McClure took a mound visit to stall for time as Giles, who had finally been alerted, warmed up. McClure got an earful from second basemen Chase Utley, who was concerned about his teammate’s health and appalled by the circus surrounding him.
After the game, everyone was upset, and Sandberg was particularly irked with De Fratus. The pitcher was unapologetic about his role in the game, even when Sandberg lectured him about putting the team in a bad spot: "We need him to pitch (there)," Sandberg told assembled reporters afterwards. "We needed as much as we could get out of him… That’s not the time to get kicked out."
At first glance, this seems like an open-and-shut case of a player bailing on his team. As the long reliever, it was De Fratus’ job to eat innings. He couldn’t do his job because he snapped after the home run, and for little apparent reason. He certainly couldn’t say that Parmelee showed him up: the Oriole took off running immediately after making contact and never even cracked a smile as he circled the bases. With no score to settle, De Fratus deliberately threw at Hardy—an unpopular act on any occasion in many quarters these days—out of frustration. It was clearly intentional too: he missed Ruiz’s glove by a mile and he didn’t offer a token excuse to reporters after the game: "I got tossed. That’s all I can say about that."
By all appearances, De Fratus comes across as a relic from the game’s bygone era, a provocable vigilante, unsettled merely by a long fly ball and a lopsided scoreboard.
But what if there’s more? Perhaps the frustrations ran deeper than a bad slider to Chris Parmelee. Maybe De Fratus, a leader in the bullpen and a player who helped a number of younger pitchers acclimate to life in the big leagues, had more on his mind. Perhaps he wondered why he was stuck as the longman. He was nails in 2014, and to that point, he hadn’t pitched poorly in 2015 either. Why was he mopping up a blowout for the worst team in baseball? In any event, it was a bit disingenuous of Sandberg to blame De Fratus for the Franceour debacle. The bullpen wasn’t exactly overworked: neither Giles nor Jonathon Papelbon had thrown much in recent days, and both could have eaten an inning if necessary. Instead, Sandberg found himself orchestrating a carnival. And in the end, it wasn't De Fratus who resigned ten days later.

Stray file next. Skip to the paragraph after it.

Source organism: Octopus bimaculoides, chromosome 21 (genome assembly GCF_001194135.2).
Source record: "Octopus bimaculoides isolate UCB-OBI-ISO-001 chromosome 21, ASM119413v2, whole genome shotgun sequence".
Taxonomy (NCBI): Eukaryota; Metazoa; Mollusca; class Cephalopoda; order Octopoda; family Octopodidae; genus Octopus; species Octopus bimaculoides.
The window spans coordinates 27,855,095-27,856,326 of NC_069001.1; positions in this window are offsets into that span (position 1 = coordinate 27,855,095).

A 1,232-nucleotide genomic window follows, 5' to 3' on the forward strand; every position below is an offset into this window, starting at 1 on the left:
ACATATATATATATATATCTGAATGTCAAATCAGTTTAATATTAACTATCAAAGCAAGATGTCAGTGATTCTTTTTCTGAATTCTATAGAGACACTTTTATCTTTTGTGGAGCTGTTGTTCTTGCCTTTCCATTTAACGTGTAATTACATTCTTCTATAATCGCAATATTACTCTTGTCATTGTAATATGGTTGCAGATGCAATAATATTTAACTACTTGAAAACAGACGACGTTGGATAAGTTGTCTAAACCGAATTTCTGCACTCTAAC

There’s a saying that you only have one chance to make a first impression. With De Fratus, you could have a range of reactions. Depending on your perspective, you could label him as a guy who throws baseballs at people (bad). Or you could say he’s a veteran who grew up fast and prioritized taking younger guys under his wing (good). He’s an old-school baseball type, a Roman Catholic, a man who has endured the digital consequences of breaking the "do not tweet" rule. He is a relief pitcher, a righty with a good slider. If he were a food, he’d be tasty in doses and spoil quickly if left out for long. Maybe he sounds like your cup of tea and maybe he doesn't. As the bullpen is currently constructed, it looks like you'll spend 2016 finding out one way or the other.